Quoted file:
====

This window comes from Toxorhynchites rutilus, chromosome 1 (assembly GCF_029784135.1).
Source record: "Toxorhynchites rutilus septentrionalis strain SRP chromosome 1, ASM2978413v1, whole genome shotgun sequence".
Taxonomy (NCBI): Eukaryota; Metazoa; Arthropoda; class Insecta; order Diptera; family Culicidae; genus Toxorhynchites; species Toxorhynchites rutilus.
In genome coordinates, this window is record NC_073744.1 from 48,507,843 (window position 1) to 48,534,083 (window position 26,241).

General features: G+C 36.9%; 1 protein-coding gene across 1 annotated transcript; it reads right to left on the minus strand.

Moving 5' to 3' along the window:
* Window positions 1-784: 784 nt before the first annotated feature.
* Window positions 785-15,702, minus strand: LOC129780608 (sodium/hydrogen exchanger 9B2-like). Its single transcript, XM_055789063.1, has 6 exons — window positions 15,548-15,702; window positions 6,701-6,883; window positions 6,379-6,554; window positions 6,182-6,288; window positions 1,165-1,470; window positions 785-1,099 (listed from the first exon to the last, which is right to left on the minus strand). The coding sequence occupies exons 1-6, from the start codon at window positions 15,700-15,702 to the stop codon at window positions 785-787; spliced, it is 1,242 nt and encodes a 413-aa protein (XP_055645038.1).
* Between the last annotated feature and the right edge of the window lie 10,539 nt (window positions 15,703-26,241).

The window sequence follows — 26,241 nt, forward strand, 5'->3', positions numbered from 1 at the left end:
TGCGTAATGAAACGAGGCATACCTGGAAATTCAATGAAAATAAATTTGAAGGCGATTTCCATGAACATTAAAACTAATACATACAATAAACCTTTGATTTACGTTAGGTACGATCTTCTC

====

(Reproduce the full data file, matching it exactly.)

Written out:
This window comes from Toxorhynchites rutilus, chromosome 1 (assembly GCF_029784135.1).
Source record: "Toxorhynchites rutilus septentrionalis strain SRP chromosome 1, ASM2978413v1, whole genome shotgun sequence".
Taxonomy (NCBI): Eukaryota; Metazoa; Arthropoda; class Insecta; order Diptera; family Culicidae; genus Toxorhynchites; species Toxorhynchites rutilus.
In genome coordinates, this window is record NC_073744.1 from 48,507,843 (window position 1) to 48,534,083 (window position 26,241).

General features: G+C 36.9%; 1 protein-coding gene across 1 annotated transcript; it reads right to left on the minus strand.

Moving 5' to 3' along the window:
* Window positions 1-784: 784 nt before the first annotated feature.
* Window positions 785-15,702, minus strand: LOC129780608 (sodium/hydrogen exchanger 9B2-like). Its single transcript, XM_055789063.1, has 6 exons — window positions 15,548-15,702; window positions 6,701-6,883; window positions 6,379-6,554; window positions 6,182-6,288; window positions 1,165-1,470; window positions 785-1,099 (listed from the first exon to the last, which is right to left on the minus strand). The coding sequence occupies exons 1-6, from the start codon at window positions 15,700-15,702 to the stop codon at window positions 785-787; spliced, it is 1,242 nt and encodes a 413-aa protein (XP_055645038.1).
* Between the last annotated feature and the right edge of the window lie 10,539 nt (window positions 15,703-26,241).

The window sequence follows — 26,241 nt, forward strand, 5'->3', positions numbered from 1 at the left end:
TGCGTAATGAAACGAGGCATACCTGGAAATTCAATGAAAATAAATTTGAAGGCGATTTCCATGAACATTAAAACTAATACATACAATAAACCTTTGATTTACGTTAGGTACGATCTTCTC